Efrem Harkham with 360 North Rodeo Drive (Getty, Google Maps)
Before Efrem Harkham sold the Luxe hotel on Rodeo Drive to French luxury conglomerate LVMH for $200 million in 2021, he had allegedly defaulted on the property.
Harkham and his son Aron owed $9.5 million in default payments and rushed to sell the property quickly in a fire sale, according to a recent court complaint filed by Efrem Harkham’s brother, Benjamin.
Efrem Harkham did not respond to a request for comment.
Benjamin Harkam, who said he bought into the property with a 12.5 percent stake, alleges he never saw a dime from the sale. He’s suing his brother and nephew for “devising a plan to steal his interest and wrongfully exclude him from the partnership.”
“Defendants used all the profits, including tens of millions of dollars owed to plaintiff, to buy replacement properties for themselves,” Benjamin Harkam said in his complaint, which was filed with L.A. Superior Court in December.
Efrem and Aron Harkham shuttered the 86-key hotel at 360 North Rodeo Drive in 2020, citing pandemic-related financial issues. The property got “caught up with the bad timing of the global travel market,” Aron Harkam told the Los Angeles Times in September 2020.
After that, the father-son team explored “all scenarios,” including a sale and refinancing, JLL said at the time of the sale.
The Harkham family, including Benjamin, bought the hotel for $12 million in 1995, according to court records and property documents filed with L.A. County. Efrem then spent $14 million to renovate the property, adding three ground-floor retail spaces.
In 2017, the Harkhams scored a $38 million loan from Jefferies LoanCore — now known as LoanCore — to refinance the property. The loan was personally guaranteed by Efrem Harkham, according to Benjamin’s complaint.
Under the agreement, the Harkhams were required to operate the property as a hotel and retail property. If they didn’t, it would trigger a default under the loan agreement, the complaint said.
In March 2020, Efrem and Aron Harkham stopped operating a hotel at the property, after the city ordered businesses to shut down at the outset of the pandemic. The lender declared default.
“To further default, full acceleration of the loan, and millions of dollars of personal exposure,” Efrem and Aron Harkham “raced to sell the property,” the complaint says.
The sale to LVMH came out to $2.3 million per key — one of the largest ever in terms of a per key price in California, Alan Reay at Atlas Hospitality Group said at the time.
But on a square-foot basis, the $4,700-a-foot deal was relatively low compared to other Rodeo Drive buildings that traded before the pandemic. LVMH, one of the most frequent shoppers of Rodeo Drive property, paid $11,000 a square foot to acquire a 22,300-square-foot retail building at 468 North Rodeo Drive, where it is now planning to build a Cheval Blanc hotel.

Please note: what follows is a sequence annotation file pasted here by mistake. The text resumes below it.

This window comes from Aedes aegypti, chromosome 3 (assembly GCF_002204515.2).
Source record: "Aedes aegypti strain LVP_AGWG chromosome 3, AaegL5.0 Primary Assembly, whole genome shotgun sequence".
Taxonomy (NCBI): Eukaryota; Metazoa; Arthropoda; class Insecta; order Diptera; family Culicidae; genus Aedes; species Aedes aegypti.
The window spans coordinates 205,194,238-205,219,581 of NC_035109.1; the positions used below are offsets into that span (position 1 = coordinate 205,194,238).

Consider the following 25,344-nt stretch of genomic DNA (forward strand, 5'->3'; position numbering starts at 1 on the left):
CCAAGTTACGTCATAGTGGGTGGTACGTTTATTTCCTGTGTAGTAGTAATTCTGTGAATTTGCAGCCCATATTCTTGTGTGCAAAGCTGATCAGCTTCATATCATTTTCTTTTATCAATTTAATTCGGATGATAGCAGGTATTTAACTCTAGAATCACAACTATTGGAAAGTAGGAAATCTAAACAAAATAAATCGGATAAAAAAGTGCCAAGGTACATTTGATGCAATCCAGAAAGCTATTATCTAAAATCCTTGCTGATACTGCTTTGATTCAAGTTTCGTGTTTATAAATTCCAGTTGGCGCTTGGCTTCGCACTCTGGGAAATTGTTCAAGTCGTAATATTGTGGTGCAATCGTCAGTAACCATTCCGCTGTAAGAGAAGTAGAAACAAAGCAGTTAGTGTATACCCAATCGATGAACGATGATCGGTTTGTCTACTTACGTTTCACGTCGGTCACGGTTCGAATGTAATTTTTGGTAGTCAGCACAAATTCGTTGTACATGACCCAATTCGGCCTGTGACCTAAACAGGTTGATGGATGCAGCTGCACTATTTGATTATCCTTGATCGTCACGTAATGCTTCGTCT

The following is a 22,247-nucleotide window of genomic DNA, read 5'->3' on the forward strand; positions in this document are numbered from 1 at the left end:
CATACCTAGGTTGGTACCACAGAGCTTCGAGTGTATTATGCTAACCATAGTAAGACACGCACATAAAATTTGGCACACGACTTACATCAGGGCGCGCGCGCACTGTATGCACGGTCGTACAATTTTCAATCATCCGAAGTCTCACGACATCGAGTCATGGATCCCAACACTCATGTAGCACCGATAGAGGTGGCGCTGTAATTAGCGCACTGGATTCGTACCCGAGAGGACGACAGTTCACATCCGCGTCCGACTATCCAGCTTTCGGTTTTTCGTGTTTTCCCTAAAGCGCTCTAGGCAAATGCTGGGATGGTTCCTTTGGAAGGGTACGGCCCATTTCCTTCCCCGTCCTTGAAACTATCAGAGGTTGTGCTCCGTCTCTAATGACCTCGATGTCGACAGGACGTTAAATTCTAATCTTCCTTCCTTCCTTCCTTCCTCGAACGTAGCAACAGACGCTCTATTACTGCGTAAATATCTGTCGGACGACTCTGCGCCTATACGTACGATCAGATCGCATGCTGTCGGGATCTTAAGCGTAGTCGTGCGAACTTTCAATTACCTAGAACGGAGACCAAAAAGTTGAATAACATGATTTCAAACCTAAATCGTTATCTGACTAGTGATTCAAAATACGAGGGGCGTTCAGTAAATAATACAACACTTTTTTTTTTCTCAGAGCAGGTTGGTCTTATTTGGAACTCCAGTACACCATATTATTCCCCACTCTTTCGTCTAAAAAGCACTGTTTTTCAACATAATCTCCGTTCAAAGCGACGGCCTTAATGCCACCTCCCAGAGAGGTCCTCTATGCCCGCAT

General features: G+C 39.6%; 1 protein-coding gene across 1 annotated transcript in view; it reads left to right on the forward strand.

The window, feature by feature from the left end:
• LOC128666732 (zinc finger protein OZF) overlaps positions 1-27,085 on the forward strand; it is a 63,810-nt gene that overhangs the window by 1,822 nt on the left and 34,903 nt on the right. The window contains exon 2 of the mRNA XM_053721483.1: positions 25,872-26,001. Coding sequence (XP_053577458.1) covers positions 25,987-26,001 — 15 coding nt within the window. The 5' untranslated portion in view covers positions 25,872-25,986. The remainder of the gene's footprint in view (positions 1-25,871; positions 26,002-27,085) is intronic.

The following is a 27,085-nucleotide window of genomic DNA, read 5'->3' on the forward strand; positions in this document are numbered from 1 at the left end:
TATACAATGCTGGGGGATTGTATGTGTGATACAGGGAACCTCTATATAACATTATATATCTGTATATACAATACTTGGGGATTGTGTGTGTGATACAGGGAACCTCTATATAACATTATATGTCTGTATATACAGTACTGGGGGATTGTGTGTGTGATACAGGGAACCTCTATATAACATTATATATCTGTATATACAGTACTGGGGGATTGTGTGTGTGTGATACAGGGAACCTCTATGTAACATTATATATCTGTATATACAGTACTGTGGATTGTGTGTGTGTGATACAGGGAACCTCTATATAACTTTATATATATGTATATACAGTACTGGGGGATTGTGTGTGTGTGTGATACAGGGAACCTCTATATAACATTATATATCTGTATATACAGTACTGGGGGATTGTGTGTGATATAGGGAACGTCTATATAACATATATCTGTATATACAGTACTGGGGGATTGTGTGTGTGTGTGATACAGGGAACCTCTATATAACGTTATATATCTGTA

Since then, Efrem and Aron Harkham have failed to pay out a fair share to Benjamin, according to the suit, instead using the proceeds to buy other properties through 1031 exchanges, which offer property owners a tax break on capital gains.
Between February and April 2022, limited liability companies formed by the defendants purchased $151 million worth of real estate in Los Angeles and New York, according to the complaint.
Harkham family buys historic Washington Heights apartments
Harkhams sell shuttered Rodeo Drive hotel for $200M
The post Harkham v. Harkham lawsuit over $200M Rodeo Drive deal appeared first on The Real Deal.
Before Efrem Harkham sold the Luxe hotel on Rodeo Drive to French luxury conglomerate LVMH for $200 million in 2021, he had allegedly defaulted on the property. Harkham and his son Aron owed $9.5 million in default payments and rushed to sell the property quickly in a fire sale, according to a recent court complaint
The post Harkham v. Harkham lawsuit over $200M Rodeo Drive deal appeared first on The Real Deal. Uncategorized The Real Deal
Lead by real estate veteran Robert Khodadadian, Skyline Properties has been instrumental in many multi-million dollar commercial developments, including a $12 million contract for the White House Hotel, a 99-year ground lease of a four-story commercial site in Harlem, and a retail co-op on Prince St. for $50 million.
Robert Khodadadian has long had a simple philosophy about selling real estate. There are approximately a million buildings in the city, and the broker that gets to sell any one among the multitude that will hit the auctioning block at a given moment is, sometimes, simply the person who happens to pitch their services to the right seller.